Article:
Our work and research would not be possible without the incredible generosity of alumni, friends, corporate donors and trust and foundations. Philanthropy is vital in helping us respond with agility to major global health needs as they emerge, attract global talent, and ensure that we can train the next generation of scientists and clinicians who are equipped to meet the challenges of the twenty-first century.
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Research and innovation represent two of the main focuses of Queen Mary’s 2030 Strategy. Our vision is to continue our sustained commitment to addressing local and global health challenges through interdisciplinary research and translational approaches.
We aim to build on our current successes and main research teams: cancer, cardiovascular, trauma, inflammation and population health, by focusing on key interdisciplinary initiatives.
By drawing together expertise across Queen Mary from areas including global and public health, infectious diseases, health data science, and environmental and social sciences, we are developing a Centre for Planetary Health that seeks not only to understand the complex networks that have an impact on global health, but to develop mechanisms that can track and monitor these disruptions to enable rapid prevention and interventions.
‘The COVID-19 pandemic has thrown into sharp relief the permeable interfaces between the environment, humans, and animals, with zoonotic diseases now widely acknowledged by governments and policy makers as a major population threat. This threat will continue to be exacerbated by climate change and human reactions to the changing natural environment. The Centre for Environment and Health will enable solutions to these multifactorial challenges by bringing together experts from across medicine, the humanities, science, and engineering, to develop multi-pronged interventions to improve the outcomes of those most at risk from climate change.’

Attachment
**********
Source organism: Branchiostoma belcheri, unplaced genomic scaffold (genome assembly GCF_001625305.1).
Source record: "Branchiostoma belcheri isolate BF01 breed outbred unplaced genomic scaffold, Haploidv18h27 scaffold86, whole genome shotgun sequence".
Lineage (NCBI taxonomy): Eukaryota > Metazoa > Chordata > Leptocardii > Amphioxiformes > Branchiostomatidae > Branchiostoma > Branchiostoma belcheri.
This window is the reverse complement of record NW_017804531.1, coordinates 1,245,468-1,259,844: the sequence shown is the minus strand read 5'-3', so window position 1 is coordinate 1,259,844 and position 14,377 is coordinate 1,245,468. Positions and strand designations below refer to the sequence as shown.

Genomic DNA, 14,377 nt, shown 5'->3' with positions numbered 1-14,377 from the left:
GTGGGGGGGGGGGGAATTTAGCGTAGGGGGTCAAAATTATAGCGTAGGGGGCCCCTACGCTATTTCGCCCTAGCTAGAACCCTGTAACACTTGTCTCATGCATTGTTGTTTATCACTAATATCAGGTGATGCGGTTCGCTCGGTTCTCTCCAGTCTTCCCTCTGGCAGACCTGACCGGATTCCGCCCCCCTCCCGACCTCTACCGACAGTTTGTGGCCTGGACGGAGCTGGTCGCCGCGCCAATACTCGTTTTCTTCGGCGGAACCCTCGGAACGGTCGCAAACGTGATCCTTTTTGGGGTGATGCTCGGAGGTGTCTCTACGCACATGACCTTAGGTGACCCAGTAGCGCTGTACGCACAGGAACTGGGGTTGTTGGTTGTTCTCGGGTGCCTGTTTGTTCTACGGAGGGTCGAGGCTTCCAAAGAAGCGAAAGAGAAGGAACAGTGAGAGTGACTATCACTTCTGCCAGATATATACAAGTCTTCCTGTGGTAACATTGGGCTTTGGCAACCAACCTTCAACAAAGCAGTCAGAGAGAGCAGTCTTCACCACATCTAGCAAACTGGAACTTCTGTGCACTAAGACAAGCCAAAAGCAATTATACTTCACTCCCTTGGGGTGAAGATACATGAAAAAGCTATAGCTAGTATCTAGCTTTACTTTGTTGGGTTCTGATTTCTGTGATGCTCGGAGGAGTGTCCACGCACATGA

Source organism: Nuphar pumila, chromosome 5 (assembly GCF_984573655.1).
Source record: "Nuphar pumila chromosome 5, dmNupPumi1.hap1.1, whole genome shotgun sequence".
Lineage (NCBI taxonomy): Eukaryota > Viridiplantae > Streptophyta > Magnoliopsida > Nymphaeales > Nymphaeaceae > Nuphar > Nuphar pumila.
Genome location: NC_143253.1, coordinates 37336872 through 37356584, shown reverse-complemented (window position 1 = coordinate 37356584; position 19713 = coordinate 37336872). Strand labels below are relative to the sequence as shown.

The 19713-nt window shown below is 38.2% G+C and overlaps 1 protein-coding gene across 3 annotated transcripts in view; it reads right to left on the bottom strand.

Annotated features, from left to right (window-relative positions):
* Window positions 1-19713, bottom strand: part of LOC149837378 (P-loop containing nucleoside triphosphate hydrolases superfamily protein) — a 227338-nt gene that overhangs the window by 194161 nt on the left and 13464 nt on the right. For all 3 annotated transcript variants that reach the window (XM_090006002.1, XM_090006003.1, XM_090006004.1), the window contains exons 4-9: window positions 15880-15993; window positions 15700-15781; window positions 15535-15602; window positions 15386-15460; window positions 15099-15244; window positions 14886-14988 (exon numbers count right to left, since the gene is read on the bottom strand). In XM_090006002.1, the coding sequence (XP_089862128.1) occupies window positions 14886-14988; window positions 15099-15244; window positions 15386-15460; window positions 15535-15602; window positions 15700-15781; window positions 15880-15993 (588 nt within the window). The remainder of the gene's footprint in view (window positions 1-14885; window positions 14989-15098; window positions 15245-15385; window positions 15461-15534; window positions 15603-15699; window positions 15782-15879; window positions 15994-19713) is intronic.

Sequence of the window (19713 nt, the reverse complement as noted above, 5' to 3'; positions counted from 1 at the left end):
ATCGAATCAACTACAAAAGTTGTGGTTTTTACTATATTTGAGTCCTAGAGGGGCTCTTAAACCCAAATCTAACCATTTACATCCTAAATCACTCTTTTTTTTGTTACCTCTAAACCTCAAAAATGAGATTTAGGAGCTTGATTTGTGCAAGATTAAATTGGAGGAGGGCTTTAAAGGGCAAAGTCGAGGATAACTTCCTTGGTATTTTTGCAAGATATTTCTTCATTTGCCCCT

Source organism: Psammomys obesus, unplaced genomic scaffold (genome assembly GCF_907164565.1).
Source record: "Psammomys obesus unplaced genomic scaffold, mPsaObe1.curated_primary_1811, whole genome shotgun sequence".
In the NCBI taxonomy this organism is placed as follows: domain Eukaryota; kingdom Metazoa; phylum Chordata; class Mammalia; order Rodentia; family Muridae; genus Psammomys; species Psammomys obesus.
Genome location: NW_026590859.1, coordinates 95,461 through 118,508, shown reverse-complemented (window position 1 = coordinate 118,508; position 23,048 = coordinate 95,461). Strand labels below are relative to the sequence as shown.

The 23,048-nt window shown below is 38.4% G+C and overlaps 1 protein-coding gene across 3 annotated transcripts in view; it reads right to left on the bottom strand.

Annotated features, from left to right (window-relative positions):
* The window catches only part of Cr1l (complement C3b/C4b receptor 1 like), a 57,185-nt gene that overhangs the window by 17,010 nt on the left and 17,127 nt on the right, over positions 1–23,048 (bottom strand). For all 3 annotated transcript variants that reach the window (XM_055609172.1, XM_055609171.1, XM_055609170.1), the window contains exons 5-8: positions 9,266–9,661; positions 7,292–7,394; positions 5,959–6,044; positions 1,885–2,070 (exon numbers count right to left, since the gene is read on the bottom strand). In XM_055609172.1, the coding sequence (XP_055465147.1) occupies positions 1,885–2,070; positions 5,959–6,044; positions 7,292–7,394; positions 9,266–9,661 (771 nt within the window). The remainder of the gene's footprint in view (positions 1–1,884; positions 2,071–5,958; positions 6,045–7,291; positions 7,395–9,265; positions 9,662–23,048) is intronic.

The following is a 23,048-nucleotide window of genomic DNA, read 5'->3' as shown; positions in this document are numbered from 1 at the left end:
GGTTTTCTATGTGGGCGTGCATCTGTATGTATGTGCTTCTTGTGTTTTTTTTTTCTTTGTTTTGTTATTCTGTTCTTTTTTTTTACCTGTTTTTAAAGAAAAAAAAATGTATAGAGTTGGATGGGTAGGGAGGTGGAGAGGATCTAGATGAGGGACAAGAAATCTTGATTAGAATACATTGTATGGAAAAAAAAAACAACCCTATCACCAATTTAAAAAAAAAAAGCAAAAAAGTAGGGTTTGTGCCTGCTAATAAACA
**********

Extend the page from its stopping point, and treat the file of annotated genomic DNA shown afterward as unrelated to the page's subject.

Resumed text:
Jonathan GriggProfessor of Paediatric Respiratory and Environmental Medicine
The complex socioeconomic instigators of violent crime, terrorism, and environmental disasters arising from climate change means that a cross-disciplinary approach in the prevention and management of these major events is essential.
With substantial investment, we aim to develop a Centre for Crisis Prevention, Management and Recovery which would provide a hub for international collaboration, made possible by dedicated facilities to support visiting academics and to collaborate virtually across borders.
Professor of Trauma Sciences and our lead Academic for the Crisis Prevention, Management and Recovery initiative, Professor Karim Brohi founded the trauma.org web site and the ‘Trauma-list’ international discussion group in 1995 to provide free, open access trauma education and information to doctors and other healthcare providers around the world, and to provide a community forum for consultations and advice on patient care and current practice. TRAUMA.ORG is currently the largest and most active specialty medical web site, providing a continuous international forum for the discussion of trauma care issues and for global trauma consultation.
The establishment of a dedicated Centre for Lifelong Health will signal a major investment in the health and wellbeing of our local community in East London, which is disproportionately affected by health inequalities. Our Centre for Lifelong Health will tackle the multiple challenges underlying these disparities in access to health as well as health outcomes.